The Very Large Telescope at Paranal Observatory. // Iztok Boncina/ESO
Next May, I’ll be privileged to lead a group of Astronomy
readers to the greatest site for astronomical observing on the planet, Chile’s Atacama Desert. Please join me on what will be a sensational adventure along with our travel partner, MWT Associates, as we explore the Southern Hemisphere skies. As the great astronomer Bart Bok used to say, “That’s where all the good stuff is,” and that wasn’t much of an exaggeration. For anyone who has seen the Carina Nebula, the Magellanic Clouds, wonders of the southern Milky Way, and numerous far southern deep-sky objects, you know what I’m talking about. The tour will include regular viewing with a 20-inch scope under the world’s best skies.
Our adventure will span May 21–30, 2014, and will start in Santiago, where we’ll explore the city after resting from our flights. The group will then proceed to Antofagasta and then on to the Paranal Observatory on Cerro Paranal, where we’ll explore the Very Large Telescope (VLT), with its four distinctive domes, a part of the European Southern Obervatory. We’ll also see the VLT Survey Telescope and the VISTA Telescope.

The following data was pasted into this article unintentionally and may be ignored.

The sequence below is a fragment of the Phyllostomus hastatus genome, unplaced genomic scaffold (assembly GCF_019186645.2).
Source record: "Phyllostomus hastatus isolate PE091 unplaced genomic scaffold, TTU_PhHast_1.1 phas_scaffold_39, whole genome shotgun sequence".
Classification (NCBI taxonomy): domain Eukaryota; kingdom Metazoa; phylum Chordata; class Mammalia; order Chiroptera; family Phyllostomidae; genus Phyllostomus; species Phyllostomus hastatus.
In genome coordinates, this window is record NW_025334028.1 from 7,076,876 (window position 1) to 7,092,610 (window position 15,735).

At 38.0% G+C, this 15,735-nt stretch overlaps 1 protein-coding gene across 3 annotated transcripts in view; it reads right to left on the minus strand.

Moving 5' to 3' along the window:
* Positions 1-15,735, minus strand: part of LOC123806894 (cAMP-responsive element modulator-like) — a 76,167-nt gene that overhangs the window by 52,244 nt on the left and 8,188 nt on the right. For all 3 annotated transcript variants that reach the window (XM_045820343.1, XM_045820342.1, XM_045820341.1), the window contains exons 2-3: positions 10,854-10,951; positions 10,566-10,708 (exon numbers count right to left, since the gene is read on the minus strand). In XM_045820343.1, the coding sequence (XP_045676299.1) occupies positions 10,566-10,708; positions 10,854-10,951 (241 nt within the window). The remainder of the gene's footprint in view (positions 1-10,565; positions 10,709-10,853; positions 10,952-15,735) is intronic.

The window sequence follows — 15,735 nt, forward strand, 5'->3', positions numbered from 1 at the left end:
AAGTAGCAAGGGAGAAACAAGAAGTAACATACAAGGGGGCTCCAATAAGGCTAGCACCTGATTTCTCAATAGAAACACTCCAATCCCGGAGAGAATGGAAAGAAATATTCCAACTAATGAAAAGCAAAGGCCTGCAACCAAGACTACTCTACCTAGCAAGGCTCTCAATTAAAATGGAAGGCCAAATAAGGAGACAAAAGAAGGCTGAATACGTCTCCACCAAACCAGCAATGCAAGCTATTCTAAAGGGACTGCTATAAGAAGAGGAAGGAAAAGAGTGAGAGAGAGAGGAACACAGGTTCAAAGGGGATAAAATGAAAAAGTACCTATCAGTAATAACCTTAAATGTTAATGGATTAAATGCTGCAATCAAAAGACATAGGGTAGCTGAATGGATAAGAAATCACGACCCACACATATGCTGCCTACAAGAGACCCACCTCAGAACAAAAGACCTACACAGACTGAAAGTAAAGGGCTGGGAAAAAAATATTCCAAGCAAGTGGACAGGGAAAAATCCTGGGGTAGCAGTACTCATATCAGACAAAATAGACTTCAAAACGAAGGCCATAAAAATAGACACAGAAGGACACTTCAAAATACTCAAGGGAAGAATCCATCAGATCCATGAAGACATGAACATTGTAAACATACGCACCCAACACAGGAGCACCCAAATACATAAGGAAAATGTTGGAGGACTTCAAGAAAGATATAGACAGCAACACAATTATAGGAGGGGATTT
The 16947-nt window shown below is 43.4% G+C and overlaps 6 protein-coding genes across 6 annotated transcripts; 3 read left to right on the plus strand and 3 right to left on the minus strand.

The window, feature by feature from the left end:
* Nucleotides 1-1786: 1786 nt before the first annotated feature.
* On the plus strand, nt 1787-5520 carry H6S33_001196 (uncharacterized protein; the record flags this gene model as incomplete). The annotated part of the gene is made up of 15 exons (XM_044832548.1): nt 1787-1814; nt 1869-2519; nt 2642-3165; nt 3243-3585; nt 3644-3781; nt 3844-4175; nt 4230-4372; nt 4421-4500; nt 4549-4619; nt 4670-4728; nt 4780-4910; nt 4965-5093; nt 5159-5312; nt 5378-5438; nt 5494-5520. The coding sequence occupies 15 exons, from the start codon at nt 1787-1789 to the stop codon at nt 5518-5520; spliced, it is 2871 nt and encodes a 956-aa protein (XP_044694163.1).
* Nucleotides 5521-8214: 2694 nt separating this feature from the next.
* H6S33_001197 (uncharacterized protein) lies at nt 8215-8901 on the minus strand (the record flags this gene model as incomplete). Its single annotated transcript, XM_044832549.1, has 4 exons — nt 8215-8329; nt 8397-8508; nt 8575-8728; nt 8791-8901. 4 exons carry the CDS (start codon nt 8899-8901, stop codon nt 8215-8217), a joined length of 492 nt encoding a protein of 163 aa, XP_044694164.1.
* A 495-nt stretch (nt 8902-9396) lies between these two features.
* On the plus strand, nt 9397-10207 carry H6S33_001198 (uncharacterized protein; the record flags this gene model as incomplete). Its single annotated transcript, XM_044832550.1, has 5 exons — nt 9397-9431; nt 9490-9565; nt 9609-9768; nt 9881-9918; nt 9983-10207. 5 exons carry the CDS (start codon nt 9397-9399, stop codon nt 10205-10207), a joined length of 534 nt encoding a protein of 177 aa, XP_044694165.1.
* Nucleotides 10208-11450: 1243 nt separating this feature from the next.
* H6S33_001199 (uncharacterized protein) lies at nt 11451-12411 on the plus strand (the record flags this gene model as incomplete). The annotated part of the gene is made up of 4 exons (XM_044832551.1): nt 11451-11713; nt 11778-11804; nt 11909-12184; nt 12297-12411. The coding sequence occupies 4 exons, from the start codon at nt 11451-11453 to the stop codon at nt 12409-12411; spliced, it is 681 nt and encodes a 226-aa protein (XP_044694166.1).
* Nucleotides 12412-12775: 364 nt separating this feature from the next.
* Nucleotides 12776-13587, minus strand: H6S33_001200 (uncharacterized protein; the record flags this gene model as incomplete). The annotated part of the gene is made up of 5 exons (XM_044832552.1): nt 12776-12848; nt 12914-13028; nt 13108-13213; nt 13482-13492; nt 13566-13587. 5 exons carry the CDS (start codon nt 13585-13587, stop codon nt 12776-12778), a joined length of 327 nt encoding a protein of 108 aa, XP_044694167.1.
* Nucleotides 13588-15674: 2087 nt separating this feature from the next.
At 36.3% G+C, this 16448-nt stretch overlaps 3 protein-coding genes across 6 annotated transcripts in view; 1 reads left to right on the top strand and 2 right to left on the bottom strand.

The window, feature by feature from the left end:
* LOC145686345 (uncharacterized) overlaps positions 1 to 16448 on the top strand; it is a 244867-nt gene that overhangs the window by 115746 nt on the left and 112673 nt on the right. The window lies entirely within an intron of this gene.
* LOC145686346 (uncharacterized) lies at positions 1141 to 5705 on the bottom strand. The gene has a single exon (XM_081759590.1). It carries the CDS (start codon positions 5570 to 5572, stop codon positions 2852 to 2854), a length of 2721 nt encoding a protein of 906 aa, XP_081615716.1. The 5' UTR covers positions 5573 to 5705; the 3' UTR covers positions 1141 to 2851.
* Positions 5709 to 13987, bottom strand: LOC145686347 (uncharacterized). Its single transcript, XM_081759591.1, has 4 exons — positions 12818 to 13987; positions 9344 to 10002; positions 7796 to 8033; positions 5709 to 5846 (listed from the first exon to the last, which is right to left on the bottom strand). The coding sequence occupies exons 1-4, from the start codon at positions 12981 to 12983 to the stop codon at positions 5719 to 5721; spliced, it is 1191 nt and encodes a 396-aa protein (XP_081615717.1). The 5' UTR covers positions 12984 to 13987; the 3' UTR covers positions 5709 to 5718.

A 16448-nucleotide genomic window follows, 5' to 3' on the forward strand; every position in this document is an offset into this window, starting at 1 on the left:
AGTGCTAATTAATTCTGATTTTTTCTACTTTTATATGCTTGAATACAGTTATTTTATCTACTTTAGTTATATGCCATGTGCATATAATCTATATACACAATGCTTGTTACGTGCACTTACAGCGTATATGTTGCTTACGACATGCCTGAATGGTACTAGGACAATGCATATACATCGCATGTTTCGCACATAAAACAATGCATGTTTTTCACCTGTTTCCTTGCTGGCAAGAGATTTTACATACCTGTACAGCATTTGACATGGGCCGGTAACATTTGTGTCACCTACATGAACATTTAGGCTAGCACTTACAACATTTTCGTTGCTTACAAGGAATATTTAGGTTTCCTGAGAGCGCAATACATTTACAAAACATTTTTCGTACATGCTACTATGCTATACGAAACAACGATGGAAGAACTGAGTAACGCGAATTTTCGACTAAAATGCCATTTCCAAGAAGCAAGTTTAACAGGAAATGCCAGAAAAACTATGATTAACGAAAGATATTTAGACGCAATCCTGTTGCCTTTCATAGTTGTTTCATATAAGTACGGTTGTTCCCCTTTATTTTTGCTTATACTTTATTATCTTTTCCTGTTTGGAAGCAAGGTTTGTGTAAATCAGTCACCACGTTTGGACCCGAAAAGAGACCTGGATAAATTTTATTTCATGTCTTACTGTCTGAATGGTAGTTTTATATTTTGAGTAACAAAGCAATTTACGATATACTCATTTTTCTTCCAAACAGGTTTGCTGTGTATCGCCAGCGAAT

From there, we’ll drive to Calama and then to San Pedro de Atacama for some spectacular night-sky viewing. The group will then journey to the amazing El Tatio geysers, travel across the Valley of the Moon, and observe more from the Salty Mountain Range. From there, we’ll travel to La Serena where we’ll get in more deep-sky observing with large scopes.
As a final treat, we’ll explore Cerro Tololo Inter-American Observatory, which hosts an array of telescopes and is run by the National Optical Astronomy Observatory. We’ll see the 4-meter Blanco Telescope, the 4.1-m SOAR Telescope, and an array of smaller telescopes including the SMARTS reflectors, the GONG Telescope, the famous Curtis Schmidt, and the Wisconsin H-Alpha Mapper.
What a treat this will be!
for more information.